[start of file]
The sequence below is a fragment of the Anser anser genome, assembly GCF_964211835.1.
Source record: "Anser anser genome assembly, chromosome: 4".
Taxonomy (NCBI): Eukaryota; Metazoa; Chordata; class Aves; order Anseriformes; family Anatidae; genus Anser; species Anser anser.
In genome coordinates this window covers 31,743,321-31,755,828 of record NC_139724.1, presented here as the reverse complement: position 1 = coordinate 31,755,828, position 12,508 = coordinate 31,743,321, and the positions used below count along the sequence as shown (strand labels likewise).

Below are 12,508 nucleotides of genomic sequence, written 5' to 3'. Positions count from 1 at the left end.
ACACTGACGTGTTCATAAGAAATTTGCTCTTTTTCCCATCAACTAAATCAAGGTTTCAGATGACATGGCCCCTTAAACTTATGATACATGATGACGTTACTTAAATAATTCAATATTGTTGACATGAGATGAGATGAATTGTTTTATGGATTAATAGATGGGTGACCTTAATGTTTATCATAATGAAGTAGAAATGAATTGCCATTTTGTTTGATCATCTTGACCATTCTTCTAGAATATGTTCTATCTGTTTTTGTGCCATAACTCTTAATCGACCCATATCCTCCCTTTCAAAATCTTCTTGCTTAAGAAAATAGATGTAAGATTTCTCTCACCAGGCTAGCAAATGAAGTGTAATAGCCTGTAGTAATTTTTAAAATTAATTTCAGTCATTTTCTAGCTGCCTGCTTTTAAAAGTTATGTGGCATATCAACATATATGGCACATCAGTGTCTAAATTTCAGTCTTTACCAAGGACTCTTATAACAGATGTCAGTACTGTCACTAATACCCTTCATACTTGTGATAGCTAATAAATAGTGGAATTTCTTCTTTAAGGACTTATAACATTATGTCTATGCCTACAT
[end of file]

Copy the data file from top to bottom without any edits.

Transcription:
The sequence below is a fragment of the Anser anser genome, assembly GCF_964211835.1.
Source record: "Anser anser genome assembly, chromosome: 4".
Taxonomy (NCBI): Eukaryota; Metazoa; Chordata; class Aves; order Anseriformes; family Anatidae; genus Anser; species Anser anser.
In genome coordinates this window covers 31,743,321-31,755,828 of record NC_139724.1, presented here as the reverse complement: position 1 = coordinate 31,755,828, position 12,508 = coordinate 31,743,321, and the positions used below count along the sequence as shown (strand labels likewise).

Below are 12,508 nucleotides of genomic sequence, written 5' to 3'. Positions count from 1 at the left end.
ACACTGACGTGTTCATAAGAAATTTGCTCTTTTTCCCATCAACTAAATCAAGGTTTCAGATGACATGGCCCCTTAAACTTATGATACATGATGACGTTACTTAAATAATTCAATATTGTTGACATGAGATGAGATGAATTGTTTTATGGATTAATAGATGGGTGACCTTAATGTTTATCATAATGAAGTAGAAATGAATTGCCATTTTGTTTGATCATCTTGACCATTCTTCTAGAATATGTTCTATCTGTTTTTGTGCCATAACTCTTAATCGACCCATATCCTCCCTTTCAAAATCTTCTTGCTTAAGAAAATAGATGTAAGATTTCTCTCACCAGGCTAGCAAATGAAGTGTAATAGCCTGTAGTAATTTTTAAAATTAATTTCAGTCATTTTCTAGCTGCCTGCTTTTAAAAGTTATGTGGCATATCAACATATATGGCACATCAGTGTCTAAATTTCAGTCTTTACCAAGGACTCTTATAACAGATGTCAGTACTGTCACTAATACCCTTCATACTTGTGATAGCTAATAAATAGTGGAATTTCTTCTTTAAGGACTTATAACATTATGTCTATGCCTACAT